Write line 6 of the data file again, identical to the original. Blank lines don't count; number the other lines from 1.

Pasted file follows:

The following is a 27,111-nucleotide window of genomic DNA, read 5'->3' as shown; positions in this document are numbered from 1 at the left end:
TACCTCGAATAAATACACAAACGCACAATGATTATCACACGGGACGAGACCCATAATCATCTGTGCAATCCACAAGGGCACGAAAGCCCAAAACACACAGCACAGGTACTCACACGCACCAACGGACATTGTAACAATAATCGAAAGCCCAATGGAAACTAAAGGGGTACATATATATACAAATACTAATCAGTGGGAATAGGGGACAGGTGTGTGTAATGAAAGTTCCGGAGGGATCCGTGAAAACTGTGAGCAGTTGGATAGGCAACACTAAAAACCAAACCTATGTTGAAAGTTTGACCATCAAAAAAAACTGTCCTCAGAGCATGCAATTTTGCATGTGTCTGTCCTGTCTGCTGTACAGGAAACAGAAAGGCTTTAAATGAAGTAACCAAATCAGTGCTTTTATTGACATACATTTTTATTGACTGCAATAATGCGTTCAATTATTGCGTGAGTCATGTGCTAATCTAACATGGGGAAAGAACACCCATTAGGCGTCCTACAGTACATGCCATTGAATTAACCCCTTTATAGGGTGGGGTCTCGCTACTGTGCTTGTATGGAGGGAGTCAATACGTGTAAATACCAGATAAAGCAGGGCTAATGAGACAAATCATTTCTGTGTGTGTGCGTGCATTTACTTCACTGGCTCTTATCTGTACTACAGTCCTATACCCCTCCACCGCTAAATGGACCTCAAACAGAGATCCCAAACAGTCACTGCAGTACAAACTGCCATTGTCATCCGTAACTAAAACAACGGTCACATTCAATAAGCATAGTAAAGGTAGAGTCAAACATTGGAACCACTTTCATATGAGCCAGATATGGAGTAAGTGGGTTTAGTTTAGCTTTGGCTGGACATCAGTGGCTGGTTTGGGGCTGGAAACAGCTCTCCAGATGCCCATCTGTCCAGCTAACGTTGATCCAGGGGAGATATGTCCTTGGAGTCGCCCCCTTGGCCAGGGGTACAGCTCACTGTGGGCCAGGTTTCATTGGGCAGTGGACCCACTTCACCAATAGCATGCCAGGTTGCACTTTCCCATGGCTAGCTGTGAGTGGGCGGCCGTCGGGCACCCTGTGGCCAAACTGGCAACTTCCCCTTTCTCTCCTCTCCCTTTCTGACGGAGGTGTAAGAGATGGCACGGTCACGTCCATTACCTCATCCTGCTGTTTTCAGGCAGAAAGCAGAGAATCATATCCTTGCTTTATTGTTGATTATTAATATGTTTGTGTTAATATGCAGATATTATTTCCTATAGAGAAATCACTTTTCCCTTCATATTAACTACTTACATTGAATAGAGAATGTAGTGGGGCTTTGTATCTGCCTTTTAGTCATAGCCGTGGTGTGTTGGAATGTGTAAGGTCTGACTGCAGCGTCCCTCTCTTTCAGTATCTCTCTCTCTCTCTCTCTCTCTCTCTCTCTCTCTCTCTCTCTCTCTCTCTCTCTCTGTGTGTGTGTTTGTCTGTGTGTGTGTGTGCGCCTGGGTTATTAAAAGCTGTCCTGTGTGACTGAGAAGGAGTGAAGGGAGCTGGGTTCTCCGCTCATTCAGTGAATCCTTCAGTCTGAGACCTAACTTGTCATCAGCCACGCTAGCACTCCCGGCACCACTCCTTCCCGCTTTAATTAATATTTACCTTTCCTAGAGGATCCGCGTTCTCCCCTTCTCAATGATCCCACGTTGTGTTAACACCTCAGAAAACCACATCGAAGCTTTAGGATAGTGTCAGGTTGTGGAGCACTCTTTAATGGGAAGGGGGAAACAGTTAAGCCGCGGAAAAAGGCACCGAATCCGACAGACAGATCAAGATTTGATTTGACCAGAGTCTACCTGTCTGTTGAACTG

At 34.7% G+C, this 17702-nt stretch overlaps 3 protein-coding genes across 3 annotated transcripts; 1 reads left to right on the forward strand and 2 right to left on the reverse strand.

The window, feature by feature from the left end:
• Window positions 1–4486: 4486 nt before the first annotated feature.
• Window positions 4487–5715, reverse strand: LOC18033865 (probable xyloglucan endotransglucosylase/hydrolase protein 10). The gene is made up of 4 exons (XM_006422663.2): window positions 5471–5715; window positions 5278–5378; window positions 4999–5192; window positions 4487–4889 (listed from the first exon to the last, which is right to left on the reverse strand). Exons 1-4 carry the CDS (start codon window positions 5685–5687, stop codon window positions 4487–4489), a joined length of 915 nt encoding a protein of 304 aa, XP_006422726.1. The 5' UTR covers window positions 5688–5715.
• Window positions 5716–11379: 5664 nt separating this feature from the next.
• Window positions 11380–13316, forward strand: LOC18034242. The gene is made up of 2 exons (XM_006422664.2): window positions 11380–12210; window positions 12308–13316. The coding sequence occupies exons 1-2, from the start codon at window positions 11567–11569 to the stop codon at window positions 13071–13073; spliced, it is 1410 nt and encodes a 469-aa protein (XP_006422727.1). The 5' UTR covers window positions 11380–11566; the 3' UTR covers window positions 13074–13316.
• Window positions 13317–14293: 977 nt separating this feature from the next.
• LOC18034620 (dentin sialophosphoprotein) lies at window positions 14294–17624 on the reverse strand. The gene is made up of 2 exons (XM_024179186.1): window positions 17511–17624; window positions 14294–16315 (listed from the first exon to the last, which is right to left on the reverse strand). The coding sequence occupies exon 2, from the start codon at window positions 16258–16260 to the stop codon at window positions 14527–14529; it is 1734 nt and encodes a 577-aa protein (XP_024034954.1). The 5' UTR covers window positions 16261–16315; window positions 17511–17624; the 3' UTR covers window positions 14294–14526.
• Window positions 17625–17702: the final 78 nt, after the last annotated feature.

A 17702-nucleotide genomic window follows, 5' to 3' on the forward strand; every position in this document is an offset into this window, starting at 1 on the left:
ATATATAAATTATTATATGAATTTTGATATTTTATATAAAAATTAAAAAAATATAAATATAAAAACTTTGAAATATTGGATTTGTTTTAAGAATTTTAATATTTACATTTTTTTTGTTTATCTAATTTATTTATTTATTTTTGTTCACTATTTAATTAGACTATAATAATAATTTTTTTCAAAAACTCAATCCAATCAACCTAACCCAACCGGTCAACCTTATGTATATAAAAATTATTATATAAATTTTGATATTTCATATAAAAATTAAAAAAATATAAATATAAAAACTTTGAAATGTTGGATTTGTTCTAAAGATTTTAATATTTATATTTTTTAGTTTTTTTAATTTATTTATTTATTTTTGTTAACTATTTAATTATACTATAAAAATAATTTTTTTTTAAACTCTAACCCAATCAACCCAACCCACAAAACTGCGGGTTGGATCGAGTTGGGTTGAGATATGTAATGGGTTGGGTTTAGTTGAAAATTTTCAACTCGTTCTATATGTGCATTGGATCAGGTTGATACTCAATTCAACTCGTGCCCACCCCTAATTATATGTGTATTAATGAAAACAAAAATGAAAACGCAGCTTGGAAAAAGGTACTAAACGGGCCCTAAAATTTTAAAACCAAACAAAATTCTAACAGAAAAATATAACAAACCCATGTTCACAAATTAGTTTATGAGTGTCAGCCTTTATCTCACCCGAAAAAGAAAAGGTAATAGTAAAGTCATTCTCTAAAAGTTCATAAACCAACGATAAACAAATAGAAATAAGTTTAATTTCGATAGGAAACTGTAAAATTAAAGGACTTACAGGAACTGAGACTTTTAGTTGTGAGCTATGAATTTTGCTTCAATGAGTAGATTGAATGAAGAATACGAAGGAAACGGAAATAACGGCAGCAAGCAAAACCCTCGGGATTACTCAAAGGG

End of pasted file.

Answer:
• Window positions 4487–5715, reverse strand: LOC18033865 (probable xyloglucan endotransglucosylase/hydrolase protein 10). The gene is made up of 4 exons (XM_006422663.2): window positions 5471–5715; window positions 5278–5378; window positions 4999–5192; window positions 4487–4889 (listed from the first exon to the last, which is right to left on the reverse strand). Exons 1-4 carry the CDS (start codon window positions 5685–5687, stop codon window positions 4487–4489), a joined length of 915 nt encoding a protein of 304 aa, XP_006422726.1. The 5' UTR covers window positions 5688–5715.